|Publication number||US4992979 A|
|Application number||US 07/231,813|
|Publication date||Feb 12, 1991|
|Filing date||Aug 12, 1988|
|Priority date||Oct 28, 1985|
|Publication number||07231813, 231813, US 4992979 A, US 4992979A, US-A-4992979, US4992979 A, US4992979A|
|Inventors||Frederick J. Aichelman, Jr., Vincent F. Sollitto, Jr.|
|Original Assignee||International Business Machines Corporation|
|Export Citation||BiBTeX, EndNote, RefMan|
|Patent Citations (11), Non-Patent Citations (14), Referenced by (13), Classifications (14), Legal Events (6)|
|External Links: USPTO, USPTO Assignment, Espacenet|
This application is a continuation of application Ser. No. 06/791,833, filed Oct. 28, 1985, now U.S. Pat. No. 4,796,222.
This invention relates generally to semiconductor memories. In particular, the invention relates to random access to memory chips having multi-bit outputs.
In high end memory system applications, such as would be used in a large computer, one of the memory systems is the main store. The main store is typically a very large semiconductor memory system that is used to supply data and/or instructions to a cache memory. Typically, the main store is designed for block transfers of data. That is, there are multiple transfers of words constituting a block from the main store to the using system. The block transfer rate and the size of each transfer is unique to each particular application of the memory but the following comments appear to be general. The starting address of each multi-word block transfer is random with the initial fetch containing the requested memory coordinate. Once the transfer has started anywhere within the block, a wrap around is used to complete the transfer of the entire block, if necessary.
A typical design for a prior art memory system is shown in FIG. 1, which a user 10 is connected to the memory through an interface 12 which provides timing, control and data buffering logic to the memory. The memory consists of N memory arrays 14, connected in parallel to the interface 12. Usually, each memory array provides one parallel bit of data. The number N of memories arrays 14 is chosen to be equal to the number of bits in an ECC (error correction) word, 72 for many large IBM computers. Thus, each bit of an ECC word is stored in and fetched from a separate memory array 14. This configuration is implemented on the IBM computers Models 3030, 3080 and 3090.
When the memory arrays 14 are relatively small, block transfers are made possible by having each memory array 14 be implemented in 16 memory chips 16, as shown in FIG. 2. Each chip 16 provides one bit to a register 18. The bits are all transferred in parallel and after the initial transfer the block transfer to the using system can begin at a random address in the register 18. The memory architecture, as shown in FIG. 3, has N memory array groups 20, each consisting of 16memory chips 16. The memory chips 16 are controlled over a common address and control bus 22 by address selection logic 24. Each memory array group 20 provides 16 bits in parallel to a data buffering circuit 26. When the 16 bits from each of the N memory array groups 20 have been buffered in a single transfer, the data is transferred to the using system in ECC words.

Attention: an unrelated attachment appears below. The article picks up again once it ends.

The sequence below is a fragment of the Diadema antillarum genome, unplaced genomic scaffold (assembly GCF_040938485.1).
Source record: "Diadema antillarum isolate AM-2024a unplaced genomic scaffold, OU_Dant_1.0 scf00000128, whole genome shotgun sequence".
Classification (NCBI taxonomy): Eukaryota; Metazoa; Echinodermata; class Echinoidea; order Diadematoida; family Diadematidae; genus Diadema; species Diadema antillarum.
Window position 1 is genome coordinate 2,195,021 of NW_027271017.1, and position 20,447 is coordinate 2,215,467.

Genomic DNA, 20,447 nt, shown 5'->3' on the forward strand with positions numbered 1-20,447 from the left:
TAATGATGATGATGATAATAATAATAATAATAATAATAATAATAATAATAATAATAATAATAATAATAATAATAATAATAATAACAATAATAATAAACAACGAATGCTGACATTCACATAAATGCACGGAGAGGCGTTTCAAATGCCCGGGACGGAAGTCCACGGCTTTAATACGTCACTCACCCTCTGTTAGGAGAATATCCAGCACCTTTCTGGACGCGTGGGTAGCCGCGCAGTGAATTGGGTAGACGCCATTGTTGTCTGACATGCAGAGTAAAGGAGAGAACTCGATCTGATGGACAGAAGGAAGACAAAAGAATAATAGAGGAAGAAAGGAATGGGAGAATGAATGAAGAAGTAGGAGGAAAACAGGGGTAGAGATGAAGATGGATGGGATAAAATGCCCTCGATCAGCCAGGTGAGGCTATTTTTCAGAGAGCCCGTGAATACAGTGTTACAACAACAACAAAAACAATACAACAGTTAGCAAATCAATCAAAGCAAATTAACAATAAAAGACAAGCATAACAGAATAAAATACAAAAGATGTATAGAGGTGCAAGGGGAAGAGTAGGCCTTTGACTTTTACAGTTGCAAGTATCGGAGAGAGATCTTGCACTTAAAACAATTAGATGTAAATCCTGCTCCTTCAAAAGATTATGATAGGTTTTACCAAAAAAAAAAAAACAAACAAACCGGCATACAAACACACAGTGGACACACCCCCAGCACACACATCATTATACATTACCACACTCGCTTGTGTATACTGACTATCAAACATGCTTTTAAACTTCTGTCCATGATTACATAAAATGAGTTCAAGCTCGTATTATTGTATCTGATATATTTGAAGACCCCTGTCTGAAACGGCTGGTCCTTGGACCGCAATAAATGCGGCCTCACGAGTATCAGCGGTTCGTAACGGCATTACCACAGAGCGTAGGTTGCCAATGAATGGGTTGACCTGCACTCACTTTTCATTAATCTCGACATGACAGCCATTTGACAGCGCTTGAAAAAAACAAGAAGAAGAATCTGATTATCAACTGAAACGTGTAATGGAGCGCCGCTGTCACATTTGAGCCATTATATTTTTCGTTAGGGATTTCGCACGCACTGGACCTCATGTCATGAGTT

As memory arrays have become denser, the point has been reached where, for total required memory capacity, the number of memory arrays is reduced below the number necessary to support the 1-bit output configuration of FIGS. 2 and 3. One approach is to use multi-bit memories, that is, memory chips with multiple parallel output lines. Examples of multiple output memory chips are disclosed by Flanagan, et al. in U.S. Pat. Nos. 4,453,237 and 4,406,013. There are further advantages, such as testing, in using multi-output memories. As described by Aichelmann, one of the present inventors, in a technical article entitled "Fault-Tolerant Design Technique for Semiconductor Memory Applications" appearing in IBM Journal of Research and Development, Vol. 28, No. 2, March 1984 at pages 177-183, a single memory chip, even one having multiple outputs, should not provide more than 1 bit to an ECC word. This restriction prevents one failing chip from overwhelming the error correction capability. By default, in block transfers, the parallel bits of a multi-bit memory chip are used for different bits or words in the blocks. An example of this latter technique is described by Aichelmann in a technical article entitled "Paging From Multiple Bit Array Without Distributed Buffering", appearing in the IBM Technical Disclosure Bulletin, Volume 24, No. 1B, June 1981 at pages 485-488.
As illustrated in FIG. 4, a 4-bit memory chip 28 could transfer four bits of data at a time to a register 30. When the register 30 is filled, it contains all the bits associated with one of the N bits of the ECC word for a block transfer of 16 words. There would thus be N registers 30 in the data buffering circuit 26.
In block transfers, as previously mentioned, the requirements exist that the first word accessed be randomly addressable and that the entire block be eventually transferred. In the configuration of FIG. 4, the register 30 could be completely filled with 16 bits during four accesses to the memory chip 28 before any of those bits is randomly accessed. This approach introduces, however, an unacceptable delay in the initial access time tACCESS.
Alternatively, the transfers from the memory chip 28 can account for the initial address of the transfer, transferring first the addressed bit to the register 30 which can then immediately be transferred to the using system. An example of the timing associated with the selective addressing and immediate serialization is illustrated in FIG. 5, for which it is assumed that bit 5 (fifth ECC word of the block of 16) is the initial address. After the select signal addresses the bits 5 through 8 and enables the memory chip 28, the four bits 5 through 8 are transferred to the register 30. As soon as this transfer is completed, bit 5 is randomly addressed in the register 30 and read out to the using system. The time for the initial access is the access time tACCESS. Subsequently, the bits 6 through 8 are read out at a register reading rate period tN, which is considerably shorter than the access time tACCESS.